It’s simple. BBM doesn’t automatically match your contacts. BBM doesn’t exploit your privacy and upload information on the people you know to a foreign cloud. WhatsApp does that. Kik does that. Viber does that. In fact, most instant messaging apps do so, including Apple’s iMessage. However, what separates iMessage from the rest is that I have already made the conscious decision that I trust Apple with my personal data when I bought my iPhone. Otherwise, I wouldn’t have an iPhone. I certainly don’t trust WhatsApp as much.

With my younger sister now up and ready on BBM, it was easy to convince her friends with the various Samsung and iPhone devices to join the fun: inviting friends by QR code is intuitive and adds a layer of intimacy to the mix. In fact, I personally like BBM so much because I only have my closest friends on BBM. (Just because you have my number doesn’t mean you get to chat with me on BBM!) And that’s precisely why I like BBM over any other app, in addition to the useful D and R notifications that let me know if a message has been delivered and read.

To assess (something) again, to re-evaluate

Over the past few weeks I have been thinking about the various stages I’ve went through in my life and how BlackBerry has been a strong part of it as I grew up with technology and became interested in mobile. I’ve started thinking of BBM as not an app, but an opportunity. It allows me to break free from the Apple platform and go try something new. Because wherever I end up, as long as I have BBM, I know that my friends will always be with me. That’s how I feel about BBM nowadays. It’s a feeling no other app has so far brought up in me.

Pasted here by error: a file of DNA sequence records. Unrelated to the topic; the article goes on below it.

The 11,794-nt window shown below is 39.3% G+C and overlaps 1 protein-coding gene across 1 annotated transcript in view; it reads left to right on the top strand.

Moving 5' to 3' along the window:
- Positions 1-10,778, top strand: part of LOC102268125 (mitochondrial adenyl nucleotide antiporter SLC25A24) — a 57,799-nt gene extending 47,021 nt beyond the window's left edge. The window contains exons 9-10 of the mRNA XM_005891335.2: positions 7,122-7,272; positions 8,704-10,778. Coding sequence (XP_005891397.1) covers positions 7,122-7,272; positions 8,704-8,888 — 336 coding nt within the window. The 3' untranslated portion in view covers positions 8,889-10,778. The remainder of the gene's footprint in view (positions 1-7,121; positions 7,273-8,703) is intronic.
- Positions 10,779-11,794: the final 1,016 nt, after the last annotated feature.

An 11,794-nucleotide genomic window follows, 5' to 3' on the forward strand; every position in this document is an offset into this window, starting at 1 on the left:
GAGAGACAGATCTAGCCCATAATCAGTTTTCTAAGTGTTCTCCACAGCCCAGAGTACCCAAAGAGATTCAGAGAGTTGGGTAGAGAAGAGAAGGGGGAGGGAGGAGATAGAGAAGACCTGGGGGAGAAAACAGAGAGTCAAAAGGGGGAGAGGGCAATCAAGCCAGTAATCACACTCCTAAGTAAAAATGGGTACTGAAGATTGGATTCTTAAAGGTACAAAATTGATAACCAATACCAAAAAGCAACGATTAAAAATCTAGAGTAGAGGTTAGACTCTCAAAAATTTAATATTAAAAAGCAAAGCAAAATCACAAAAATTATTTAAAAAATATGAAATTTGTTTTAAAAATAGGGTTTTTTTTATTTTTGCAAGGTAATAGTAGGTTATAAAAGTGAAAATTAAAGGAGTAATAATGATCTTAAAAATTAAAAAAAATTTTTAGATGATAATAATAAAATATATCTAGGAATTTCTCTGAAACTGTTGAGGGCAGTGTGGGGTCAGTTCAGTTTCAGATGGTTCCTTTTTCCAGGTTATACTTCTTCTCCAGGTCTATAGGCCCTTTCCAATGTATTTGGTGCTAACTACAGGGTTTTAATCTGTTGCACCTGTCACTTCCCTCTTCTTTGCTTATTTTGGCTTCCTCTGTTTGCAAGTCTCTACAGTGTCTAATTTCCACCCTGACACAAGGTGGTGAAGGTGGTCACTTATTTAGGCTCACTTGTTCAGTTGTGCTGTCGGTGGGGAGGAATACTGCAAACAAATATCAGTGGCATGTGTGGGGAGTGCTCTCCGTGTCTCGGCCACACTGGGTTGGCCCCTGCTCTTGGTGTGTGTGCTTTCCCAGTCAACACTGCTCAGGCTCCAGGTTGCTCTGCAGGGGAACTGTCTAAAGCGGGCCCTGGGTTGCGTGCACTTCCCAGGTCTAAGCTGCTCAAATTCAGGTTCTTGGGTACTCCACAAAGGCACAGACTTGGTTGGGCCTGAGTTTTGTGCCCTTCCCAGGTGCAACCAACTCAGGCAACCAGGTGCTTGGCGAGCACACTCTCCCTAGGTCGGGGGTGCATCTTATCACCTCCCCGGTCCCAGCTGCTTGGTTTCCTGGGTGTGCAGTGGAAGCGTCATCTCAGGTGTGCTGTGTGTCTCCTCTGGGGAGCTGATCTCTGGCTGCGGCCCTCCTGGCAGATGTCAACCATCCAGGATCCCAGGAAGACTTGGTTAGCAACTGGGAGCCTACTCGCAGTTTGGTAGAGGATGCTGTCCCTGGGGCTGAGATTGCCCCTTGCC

“In fact, it makes me want to go back home to BlackBerry.”

Whatever happens to BlackBerry, all I know is that they have a great app. After all the years I’ve been waiting, it all comes down to this one app. And I’m happy to have been given the chance to try it out. Going forward, a lot is going to happen in the mobile world and for the first time since 2008, I’m again feeling the energy and passion towards BlackBerry as I did when I first started out. In fact, it makes me want to go back home to BlackBerry. To catch up with times and see what BlackBerry 10 is all about. To have a physical QWERTY keyboard under my thumbs again and relive the great times I had before.

And as I look at my iPhone, I’m looking at a device that allows me to BBM. It has become the app that I keep checking throughout the day, right before I head to sleep, and just as I wake up in the morning. It’s addictive. No other app on my iPhone has ever reached that level of engagement on my part and I think that’s telling of the quality of BBM. I don’t mean to say it’s perfect because there are many things wrong with it. So, what’s wrong with BBM?

Small things that can be fixed with updates.

 

~ Yousif